Книга: Embedded Linux Primer: A Practical, Real-World Approach

13.4.6. mtrace

13.4.6. mtrace

The mtrace package is a simple utility that analyzes and reports on calls to malloc(), realloc(), and free() in your application. It is easy to use and can potentially help spot trouble in your application. As with other userland tools we have been describing in this chapter, you must have the mtrace package configured and compiled for your architecture. mtrace is a malloc replacement library that is installed on your target. Your application enables it with a special function call. Your embedded Linux distribution should contain the mtrace package.

To demonstrate this utility, we created a simple program that creates dynamic data on a simple linked list. Each list item was dynamically generated, as was each data item we placed on the list. Listing 13-11 reproduces the simple list structure.

Listing 13-11. Simple Linear Linked List

struct blist_s {
 struct blist_s *next;
 char *data_item;
 int item_size;
 int index;

Each list item was dynamically created using malloc() as follows and subsequently placed at the end of the linked list:

struct blist_s *p = malloc(sizeof(struct blist_s));

Each variable-sized data item in the list was also dynamically generated and added to the list item before being placed at the end of the list. This way, every list item was created using two calls to malloc(), one for the list item itself, represented by struct blist_s just shown, and one for the variable data item. We then generated 10,000 records on the list containing variable string data, resulting in 20,000 calls to malloc().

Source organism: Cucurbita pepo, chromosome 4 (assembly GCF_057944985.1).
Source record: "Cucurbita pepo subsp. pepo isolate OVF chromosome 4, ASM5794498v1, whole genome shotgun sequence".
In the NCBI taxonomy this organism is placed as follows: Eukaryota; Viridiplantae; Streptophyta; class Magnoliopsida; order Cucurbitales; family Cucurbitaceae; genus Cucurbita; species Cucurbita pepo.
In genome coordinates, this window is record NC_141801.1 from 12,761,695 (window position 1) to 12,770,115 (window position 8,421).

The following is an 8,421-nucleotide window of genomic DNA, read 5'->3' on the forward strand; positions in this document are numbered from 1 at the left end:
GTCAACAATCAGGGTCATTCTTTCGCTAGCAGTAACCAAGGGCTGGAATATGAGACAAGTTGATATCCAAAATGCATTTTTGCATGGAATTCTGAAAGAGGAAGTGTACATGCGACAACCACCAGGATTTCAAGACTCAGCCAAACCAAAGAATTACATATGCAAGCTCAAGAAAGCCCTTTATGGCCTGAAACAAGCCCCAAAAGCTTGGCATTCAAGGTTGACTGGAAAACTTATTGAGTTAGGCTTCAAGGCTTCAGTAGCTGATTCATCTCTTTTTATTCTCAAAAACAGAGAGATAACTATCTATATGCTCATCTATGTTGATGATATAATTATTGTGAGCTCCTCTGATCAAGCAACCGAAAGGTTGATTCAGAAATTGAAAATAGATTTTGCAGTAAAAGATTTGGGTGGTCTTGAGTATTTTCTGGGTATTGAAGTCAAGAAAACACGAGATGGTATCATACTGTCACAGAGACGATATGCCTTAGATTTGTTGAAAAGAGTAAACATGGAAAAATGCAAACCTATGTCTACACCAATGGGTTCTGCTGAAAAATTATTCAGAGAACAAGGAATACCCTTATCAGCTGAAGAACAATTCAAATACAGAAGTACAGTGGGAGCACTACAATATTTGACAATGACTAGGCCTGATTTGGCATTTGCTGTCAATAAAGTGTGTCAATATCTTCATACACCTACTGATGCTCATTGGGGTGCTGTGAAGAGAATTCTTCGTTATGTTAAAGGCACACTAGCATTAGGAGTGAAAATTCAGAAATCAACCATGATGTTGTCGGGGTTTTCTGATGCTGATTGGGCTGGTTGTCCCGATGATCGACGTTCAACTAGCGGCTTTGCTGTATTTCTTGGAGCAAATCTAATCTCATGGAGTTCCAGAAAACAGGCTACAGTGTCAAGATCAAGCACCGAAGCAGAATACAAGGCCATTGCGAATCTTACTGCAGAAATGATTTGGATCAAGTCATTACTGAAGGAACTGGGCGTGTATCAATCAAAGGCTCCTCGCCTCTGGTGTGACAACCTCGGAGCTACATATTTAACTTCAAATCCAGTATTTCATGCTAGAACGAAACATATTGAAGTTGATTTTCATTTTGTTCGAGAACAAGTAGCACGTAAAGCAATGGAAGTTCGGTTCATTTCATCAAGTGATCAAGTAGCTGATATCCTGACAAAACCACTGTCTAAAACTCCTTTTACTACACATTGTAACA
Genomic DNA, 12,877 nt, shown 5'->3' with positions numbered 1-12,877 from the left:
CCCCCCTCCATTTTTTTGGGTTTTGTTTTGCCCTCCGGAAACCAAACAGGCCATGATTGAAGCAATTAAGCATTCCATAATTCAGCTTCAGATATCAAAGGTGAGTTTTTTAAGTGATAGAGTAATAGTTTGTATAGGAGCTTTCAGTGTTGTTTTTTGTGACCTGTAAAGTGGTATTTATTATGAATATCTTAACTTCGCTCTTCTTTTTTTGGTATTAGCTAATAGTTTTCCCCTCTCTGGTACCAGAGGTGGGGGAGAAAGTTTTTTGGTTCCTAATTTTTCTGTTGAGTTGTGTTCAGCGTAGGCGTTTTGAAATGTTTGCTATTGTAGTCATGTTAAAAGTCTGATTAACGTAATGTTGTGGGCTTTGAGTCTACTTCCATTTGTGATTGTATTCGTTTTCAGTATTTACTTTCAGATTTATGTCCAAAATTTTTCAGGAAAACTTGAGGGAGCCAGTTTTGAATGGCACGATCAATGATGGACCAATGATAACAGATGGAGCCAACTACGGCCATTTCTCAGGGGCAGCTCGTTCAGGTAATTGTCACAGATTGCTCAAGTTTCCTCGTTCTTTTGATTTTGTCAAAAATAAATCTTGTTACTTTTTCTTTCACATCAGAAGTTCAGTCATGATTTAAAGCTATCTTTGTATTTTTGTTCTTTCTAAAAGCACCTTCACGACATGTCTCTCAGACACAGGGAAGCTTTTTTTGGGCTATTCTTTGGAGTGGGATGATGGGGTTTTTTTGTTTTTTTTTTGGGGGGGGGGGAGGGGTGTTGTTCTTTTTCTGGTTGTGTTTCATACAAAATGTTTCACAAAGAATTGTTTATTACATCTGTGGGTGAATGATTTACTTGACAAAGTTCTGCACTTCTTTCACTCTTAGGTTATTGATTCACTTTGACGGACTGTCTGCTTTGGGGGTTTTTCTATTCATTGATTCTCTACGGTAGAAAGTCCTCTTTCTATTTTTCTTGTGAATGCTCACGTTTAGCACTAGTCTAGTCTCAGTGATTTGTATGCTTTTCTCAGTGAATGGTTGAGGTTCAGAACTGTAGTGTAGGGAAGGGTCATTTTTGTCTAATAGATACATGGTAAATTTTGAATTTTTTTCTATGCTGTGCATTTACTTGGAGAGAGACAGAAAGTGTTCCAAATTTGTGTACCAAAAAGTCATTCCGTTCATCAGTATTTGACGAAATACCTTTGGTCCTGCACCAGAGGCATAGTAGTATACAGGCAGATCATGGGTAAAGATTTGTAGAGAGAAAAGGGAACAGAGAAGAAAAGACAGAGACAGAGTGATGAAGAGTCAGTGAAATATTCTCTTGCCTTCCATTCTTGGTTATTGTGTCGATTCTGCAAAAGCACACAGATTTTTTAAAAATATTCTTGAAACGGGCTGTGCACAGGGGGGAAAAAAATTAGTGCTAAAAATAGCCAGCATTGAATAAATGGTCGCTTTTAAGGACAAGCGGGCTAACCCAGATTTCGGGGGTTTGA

To use mtrace, three conditions must be satisfied:

• A header file, mcheck.h, must be included in the source file.

• The application must call mtrace() to install the handlers.

• The environment variable MALLOC_TRACE must specify the name of a writeable file to which the trace data is written.

When these conditions are satisfied, each call to one of the traced functions generates a line in the raw trace file defined by MALLOC_TRACE. The trace data looks like this:

@ ./mt_ex:[0x80486ec] + 0x804a5f8 0x10

The @ sign signals that the trace line contains an address or function name. In the previous example, the program was executing at the address in square brackets, 0x80486ec. Using binary utilities or a debugger, we could easily associate this address with a function. The plus sign (+) indicates that this is a call to allocate memory. A call to free() would be indicated by a minus sign. The next field indicates the virtual address of the memory location being allocated or freed. The last field is the size, which is included in every call to allocate memory.

This data format is not very user friendly. For this reason, the mtrace package includes a utility[86] that analyzes the raw trace data and reports on any inconsistencies. In the simplest case, the Perl script simply prints a single line with the message "No memory leaks". Listing 13-12 contains the output when memory leaks are detected.

Listing 13-12. mtrace Error Report

$ mtrace ./mt_ex mtrace.log 
Memory not freed:
   Address     Size     Caller
0x0804aa70     0x0a  at /home/chris/temp/mt_ex.c:64
0x0804abc0     0x10  at /home/chris/temp/mt_ex.c:26
0x0804ac60     0x10  at /home/chris/temp/mt_ex.c:26
0x0804acc8     0x0a  at /home/chris/temp/mt_ex.c:64

As you can see, this simple tool can help you spot trouble before it happens, as well as find it when it does. Notice that the Perl script has displayed the filename and line number of each call to malloc() that does not have a corresponding call to free() for the given memory location. This requires debugging information in the executable file generated by passing the -g flag to the compiler. If no debugging information is found, the script simply reports the address of the function calling malloc().

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